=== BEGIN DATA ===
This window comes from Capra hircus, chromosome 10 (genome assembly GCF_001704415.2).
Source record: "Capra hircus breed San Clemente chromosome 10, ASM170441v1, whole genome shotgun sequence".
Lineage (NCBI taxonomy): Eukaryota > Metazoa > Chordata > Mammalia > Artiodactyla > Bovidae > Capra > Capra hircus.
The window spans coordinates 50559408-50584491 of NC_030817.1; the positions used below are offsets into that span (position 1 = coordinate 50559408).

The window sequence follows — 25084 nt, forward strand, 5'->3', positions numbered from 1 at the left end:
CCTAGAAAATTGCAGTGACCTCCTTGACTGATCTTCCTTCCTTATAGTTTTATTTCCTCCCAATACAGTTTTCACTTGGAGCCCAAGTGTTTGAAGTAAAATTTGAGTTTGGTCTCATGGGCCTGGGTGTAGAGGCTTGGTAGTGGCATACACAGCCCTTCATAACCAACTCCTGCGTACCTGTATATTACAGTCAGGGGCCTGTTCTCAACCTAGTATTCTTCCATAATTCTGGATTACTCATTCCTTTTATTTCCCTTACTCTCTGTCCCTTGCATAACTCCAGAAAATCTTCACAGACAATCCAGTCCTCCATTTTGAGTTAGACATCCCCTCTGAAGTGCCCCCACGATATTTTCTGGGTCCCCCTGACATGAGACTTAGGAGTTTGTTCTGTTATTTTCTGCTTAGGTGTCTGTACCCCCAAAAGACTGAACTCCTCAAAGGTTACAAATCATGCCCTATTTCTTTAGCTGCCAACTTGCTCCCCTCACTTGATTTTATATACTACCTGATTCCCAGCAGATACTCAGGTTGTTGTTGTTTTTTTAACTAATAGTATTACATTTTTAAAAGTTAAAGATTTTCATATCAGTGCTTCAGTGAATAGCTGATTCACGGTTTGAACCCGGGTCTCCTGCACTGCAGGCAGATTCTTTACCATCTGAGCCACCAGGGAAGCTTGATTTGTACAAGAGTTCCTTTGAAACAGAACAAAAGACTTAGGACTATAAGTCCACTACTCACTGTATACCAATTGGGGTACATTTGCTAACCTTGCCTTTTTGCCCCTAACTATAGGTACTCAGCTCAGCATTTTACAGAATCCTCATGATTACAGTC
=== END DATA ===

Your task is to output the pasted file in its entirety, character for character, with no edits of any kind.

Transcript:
This window comes from Capra hircus, chromosome 10 (genome assembly GCF_001704415.2).
Source record: "Capra hircus breed San Clemente chromosome 10, ASM170441v1, whole genome shotgun sequence".
Lineage (NCBI taxonomy): Eukaryota > Metazoa > Chordata > Mammalia > Artiodactyla > Bovidae > Capra > Capra hircus.
The window spans coordinates 50559408-50584491 of NC_030817.1; the positions used below are offsets into that span (position 1 = coordinate 50559408).

The window sequence follows — 25084 nt, forward strand, 5'->3', positions numbered from 1 at the left end:
CCTAGAAAATTGCAGTGACCTCCTTGACTGATCTTCCTTCCTTATAGTTTTATTTCCTCCCAATACAGTTTTCACTTGGAGCCCAAGTGTTTGAAGTAAAATTTGAGTTTGGTCTCATGGGCCTGGGTGTAGAGGCTTGGTAGTGGCATACACAGCCCTTCATAACCAACTCCTGCGTACCTGTATATTACAGTCAGGGGCCTGTTCTCAACCTAGTATTCTTCCATAATTCTGGATTACTCATTCCTTTTATTTCCCTTACTCTCTGTCCCTTGCATAACTCCAGAAAATCTTCACAGACAATCCAGTCCTCCATTTTGAGTTAGACATCCCCTCTGAAGTGCCCCCACGATATTTTCTGGGTCCCCCTGACATGAGACTTAGGAGTTTGTTCTGTTATTTTCTGCTTAGGTGTCTGTACCCCCAAAAGACTGAACTCCTCAAAGGTTACAAATCATGCCCTATTTCTTTAGCTGCCAACTTGCTCCCCTCACTTGATTTTATATACTACCTGATTCCCAGCAGATACTCAGGTTGTTGTTGTTTTTTTAACTAATAGTATTACATTTTTAAAAGTTAAAGATTTTCATATCAGTGCTTCAGTGAATAGCTGATTCACGGTTTGAACCCGGGTCTCCTGCACTGCAGGCAGATTCTTTACCATCTGAGCCACCAGGGAAGCTTGATTTGTACAAGAGTTCCTTTGAAACAGAACAAAAGACTTAGGACTATAAGTCCACTACTCACTGTATACCAATTGGGGTACATTTGCTAACCTTGCCTTTTTGCCCCTAACTATAGGTACTCAGCTCAGCATTTTACAGAATCCTCATGATTACAGTC